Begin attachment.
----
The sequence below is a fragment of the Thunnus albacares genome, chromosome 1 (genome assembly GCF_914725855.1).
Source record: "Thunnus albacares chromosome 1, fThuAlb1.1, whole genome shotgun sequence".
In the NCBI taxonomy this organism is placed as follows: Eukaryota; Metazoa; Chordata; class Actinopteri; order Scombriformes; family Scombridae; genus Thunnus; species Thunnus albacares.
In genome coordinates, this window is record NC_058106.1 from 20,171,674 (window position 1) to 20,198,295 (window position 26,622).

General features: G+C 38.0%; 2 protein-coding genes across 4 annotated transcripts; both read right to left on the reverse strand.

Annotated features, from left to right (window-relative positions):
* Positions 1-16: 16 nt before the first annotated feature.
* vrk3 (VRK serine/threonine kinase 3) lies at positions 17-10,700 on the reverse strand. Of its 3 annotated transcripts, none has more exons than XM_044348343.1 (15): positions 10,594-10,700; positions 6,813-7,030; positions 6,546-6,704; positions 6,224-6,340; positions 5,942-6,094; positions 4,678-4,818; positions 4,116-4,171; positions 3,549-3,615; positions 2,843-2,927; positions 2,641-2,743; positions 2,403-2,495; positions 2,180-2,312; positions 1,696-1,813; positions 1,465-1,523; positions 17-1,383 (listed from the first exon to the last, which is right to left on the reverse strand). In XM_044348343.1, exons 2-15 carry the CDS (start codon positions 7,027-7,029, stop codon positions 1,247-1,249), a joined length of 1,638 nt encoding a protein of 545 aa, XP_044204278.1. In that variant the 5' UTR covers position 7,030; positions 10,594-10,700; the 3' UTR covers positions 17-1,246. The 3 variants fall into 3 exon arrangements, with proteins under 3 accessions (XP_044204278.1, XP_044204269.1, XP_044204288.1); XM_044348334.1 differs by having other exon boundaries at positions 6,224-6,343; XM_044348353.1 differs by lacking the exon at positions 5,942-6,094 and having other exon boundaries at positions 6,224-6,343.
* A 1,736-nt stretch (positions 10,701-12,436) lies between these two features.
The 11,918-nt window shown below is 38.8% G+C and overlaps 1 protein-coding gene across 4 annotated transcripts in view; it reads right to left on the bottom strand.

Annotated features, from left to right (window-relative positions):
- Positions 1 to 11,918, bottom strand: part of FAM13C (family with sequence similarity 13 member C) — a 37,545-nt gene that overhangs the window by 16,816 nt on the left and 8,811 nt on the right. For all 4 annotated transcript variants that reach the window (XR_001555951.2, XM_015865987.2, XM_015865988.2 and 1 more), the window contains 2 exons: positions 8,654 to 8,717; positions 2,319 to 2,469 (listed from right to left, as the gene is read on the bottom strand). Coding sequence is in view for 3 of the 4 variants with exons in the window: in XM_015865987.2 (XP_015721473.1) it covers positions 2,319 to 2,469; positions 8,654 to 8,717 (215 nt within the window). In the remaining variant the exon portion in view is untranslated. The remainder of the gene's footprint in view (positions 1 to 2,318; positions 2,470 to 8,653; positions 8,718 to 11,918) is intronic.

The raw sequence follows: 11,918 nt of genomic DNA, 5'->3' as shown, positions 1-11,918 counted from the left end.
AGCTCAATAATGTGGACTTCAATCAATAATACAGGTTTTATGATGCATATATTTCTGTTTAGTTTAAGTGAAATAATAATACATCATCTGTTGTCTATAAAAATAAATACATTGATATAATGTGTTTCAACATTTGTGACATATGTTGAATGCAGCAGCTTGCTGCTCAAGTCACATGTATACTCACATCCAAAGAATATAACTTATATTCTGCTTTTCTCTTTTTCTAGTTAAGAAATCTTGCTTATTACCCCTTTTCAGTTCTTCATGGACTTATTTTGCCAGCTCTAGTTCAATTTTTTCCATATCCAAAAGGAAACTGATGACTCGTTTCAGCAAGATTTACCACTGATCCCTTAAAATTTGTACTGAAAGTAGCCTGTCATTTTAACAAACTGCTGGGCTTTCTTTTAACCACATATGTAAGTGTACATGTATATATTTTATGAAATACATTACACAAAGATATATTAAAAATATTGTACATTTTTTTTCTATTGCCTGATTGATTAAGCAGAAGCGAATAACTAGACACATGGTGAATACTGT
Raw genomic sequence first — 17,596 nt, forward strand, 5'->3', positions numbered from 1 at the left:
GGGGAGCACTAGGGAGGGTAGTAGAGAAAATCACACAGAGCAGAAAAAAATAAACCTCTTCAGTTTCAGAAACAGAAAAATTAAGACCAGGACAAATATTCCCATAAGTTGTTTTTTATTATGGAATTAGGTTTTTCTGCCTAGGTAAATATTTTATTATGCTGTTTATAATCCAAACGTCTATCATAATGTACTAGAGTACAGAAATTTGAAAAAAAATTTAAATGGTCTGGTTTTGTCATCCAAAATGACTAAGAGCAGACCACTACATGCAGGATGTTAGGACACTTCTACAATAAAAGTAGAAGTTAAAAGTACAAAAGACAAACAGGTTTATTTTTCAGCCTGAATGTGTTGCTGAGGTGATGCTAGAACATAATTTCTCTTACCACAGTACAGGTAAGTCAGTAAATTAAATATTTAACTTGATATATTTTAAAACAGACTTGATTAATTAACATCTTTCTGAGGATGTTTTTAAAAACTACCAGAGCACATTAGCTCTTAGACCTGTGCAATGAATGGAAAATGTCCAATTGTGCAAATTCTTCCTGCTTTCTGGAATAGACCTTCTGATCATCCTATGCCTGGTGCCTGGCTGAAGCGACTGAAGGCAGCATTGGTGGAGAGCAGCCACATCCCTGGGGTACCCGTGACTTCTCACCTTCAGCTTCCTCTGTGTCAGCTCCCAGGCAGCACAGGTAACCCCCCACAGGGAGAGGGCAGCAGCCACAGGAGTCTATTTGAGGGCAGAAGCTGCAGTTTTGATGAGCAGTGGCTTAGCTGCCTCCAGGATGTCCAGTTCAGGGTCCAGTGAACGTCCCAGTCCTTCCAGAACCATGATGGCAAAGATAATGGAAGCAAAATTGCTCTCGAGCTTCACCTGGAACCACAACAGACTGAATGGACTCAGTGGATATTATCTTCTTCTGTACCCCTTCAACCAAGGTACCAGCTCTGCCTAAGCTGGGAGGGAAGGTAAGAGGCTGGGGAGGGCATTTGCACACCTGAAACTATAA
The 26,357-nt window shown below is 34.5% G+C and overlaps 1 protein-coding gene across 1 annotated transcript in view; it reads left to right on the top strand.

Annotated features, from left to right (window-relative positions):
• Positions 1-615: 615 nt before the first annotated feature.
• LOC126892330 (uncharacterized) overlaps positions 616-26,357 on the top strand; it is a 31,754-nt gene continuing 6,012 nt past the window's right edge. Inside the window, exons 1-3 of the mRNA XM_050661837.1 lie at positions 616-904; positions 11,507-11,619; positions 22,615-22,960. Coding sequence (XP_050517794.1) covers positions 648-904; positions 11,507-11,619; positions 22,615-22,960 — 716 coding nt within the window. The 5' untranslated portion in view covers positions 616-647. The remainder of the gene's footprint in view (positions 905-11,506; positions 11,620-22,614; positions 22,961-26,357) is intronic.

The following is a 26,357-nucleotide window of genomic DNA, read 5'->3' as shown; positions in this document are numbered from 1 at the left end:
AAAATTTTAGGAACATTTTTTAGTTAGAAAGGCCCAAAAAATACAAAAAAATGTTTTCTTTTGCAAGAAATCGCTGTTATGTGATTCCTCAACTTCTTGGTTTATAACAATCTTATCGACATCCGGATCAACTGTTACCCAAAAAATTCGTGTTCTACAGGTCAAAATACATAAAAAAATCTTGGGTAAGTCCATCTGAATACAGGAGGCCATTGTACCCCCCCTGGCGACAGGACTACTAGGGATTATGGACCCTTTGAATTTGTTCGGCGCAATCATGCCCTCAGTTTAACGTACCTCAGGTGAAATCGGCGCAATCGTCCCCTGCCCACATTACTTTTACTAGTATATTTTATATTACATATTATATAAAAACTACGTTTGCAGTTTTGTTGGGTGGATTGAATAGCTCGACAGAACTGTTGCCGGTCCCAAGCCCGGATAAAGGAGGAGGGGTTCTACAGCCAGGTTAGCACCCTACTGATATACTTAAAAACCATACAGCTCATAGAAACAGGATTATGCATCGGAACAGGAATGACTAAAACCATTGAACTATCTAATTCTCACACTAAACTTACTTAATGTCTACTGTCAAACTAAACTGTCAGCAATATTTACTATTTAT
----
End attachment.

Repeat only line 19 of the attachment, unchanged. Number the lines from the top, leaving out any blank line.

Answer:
• Positions 1-615: 615 nt before the first annotated feature.